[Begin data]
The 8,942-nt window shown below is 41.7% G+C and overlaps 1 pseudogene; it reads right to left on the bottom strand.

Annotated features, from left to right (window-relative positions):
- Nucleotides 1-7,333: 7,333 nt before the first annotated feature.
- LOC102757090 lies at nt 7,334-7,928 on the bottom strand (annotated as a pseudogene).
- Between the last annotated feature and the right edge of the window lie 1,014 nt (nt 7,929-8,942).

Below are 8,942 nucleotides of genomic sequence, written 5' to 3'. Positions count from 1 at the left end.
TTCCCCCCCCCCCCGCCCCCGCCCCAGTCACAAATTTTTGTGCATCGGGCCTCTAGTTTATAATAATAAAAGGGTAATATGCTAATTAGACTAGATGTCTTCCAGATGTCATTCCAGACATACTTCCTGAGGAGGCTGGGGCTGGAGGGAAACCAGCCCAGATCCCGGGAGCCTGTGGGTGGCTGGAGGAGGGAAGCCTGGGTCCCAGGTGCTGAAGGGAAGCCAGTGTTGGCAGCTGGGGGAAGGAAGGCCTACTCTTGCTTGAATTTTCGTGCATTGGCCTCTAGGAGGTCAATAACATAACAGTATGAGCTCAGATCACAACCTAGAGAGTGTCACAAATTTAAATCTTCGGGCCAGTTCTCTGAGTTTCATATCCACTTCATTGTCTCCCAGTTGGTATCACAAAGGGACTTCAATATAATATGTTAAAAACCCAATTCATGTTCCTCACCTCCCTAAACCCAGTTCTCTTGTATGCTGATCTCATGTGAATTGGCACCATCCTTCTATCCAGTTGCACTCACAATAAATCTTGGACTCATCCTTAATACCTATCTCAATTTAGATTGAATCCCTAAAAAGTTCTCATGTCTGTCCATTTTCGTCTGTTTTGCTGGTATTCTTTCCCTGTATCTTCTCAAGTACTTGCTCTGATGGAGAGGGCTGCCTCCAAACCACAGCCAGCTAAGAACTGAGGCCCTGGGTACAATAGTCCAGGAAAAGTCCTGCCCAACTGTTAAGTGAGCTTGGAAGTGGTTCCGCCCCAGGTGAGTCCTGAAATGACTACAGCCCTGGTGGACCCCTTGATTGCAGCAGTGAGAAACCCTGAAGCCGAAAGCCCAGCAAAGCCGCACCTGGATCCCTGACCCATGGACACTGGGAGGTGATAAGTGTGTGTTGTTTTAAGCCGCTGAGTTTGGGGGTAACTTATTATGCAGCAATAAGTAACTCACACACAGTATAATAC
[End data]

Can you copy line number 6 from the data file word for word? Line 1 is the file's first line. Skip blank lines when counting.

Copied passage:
Below are 8,942 nucleotides of genomic sequence, written 5' to 3'. Positions count from 1 at the left end.